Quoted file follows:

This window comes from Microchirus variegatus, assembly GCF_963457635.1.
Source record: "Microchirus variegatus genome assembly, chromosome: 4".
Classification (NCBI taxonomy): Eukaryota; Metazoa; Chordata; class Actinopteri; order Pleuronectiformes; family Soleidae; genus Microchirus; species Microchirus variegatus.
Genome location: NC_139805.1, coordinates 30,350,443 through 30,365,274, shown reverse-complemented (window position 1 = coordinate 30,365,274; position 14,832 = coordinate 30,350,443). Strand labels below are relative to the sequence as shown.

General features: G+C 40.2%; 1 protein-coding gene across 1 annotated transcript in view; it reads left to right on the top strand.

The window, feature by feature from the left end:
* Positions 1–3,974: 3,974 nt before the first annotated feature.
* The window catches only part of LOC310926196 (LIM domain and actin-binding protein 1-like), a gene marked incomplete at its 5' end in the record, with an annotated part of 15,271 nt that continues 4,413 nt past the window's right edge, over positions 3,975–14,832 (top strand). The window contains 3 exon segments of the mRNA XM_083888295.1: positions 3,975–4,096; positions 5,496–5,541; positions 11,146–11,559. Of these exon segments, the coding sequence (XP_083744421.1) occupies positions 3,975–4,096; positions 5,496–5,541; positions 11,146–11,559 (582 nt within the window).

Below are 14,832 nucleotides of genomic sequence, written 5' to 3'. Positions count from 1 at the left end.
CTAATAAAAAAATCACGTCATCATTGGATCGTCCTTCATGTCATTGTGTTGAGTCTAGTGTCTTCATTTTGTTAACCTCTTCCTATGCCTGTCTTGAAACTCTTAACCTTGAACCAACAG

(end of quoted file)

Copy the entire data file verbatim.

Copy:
This window comes from Microchirus variegatus, assembly GCF_963457635.1.
Source record: "Microchirus variegatus genome assembly, chromosome: 4".
Classification (NCBI taxonomy): Eukaryota; Metazoa; Chordata; class Actinopteri; order Pleuronectiformes; family Soleidae; genus Microchirus; species Microchirus variegatus.
Genome location: NC_139805.1, coordinates 30,350,443 through 30,365,274, shown reverse-complemented (window position 1 = coordinate 30,365,274; position 14,832 = coordinate 30,350,443). Strand labels below are relative to the sequence as shown.

General features: G+C 40.2%; 1 protein-coding gene across 1 annotated transcript in view; it reads left to right on the top strand.

The window, feature by feature from the left end:
* Positions 1–3,974: 3,974 nt before the first annotated feature.
* The window catches only part of LOC310926196 (LIM domain and actin-binding protein 1-like), a gene marked incomplete at its 5' end in the record, with an annotated part of 15,271 nt that continues 4,413 nt past the window's right edge, over positions 3,975–14,832 (top strand). The window contains 3 exon segments of the mRNA XM_083888295.1: positions 3,975–4,096; positions 5,496–5,541; positions 11,146–11,559. Of these exon segments, the coding sequence (XP_083744421.1) occupies positions 3,975–4,096; positions 5,496–5,541; positions 11,146–11,559 (582 nt within the window).

Below are 14,832 nucleotides of genomic sequence, written 5' to 3'. Positions count from 1 at the left end.
CTAATAAAAAAATCACGTCATCATTGGATCGTCCTTCATGTCATTGTGTTGAGTCTAGTGTCTTCATTTTGTTAACCTCTTCCTATGCCTGTCTTGAAACTCTTAACCTTGAACCAACAG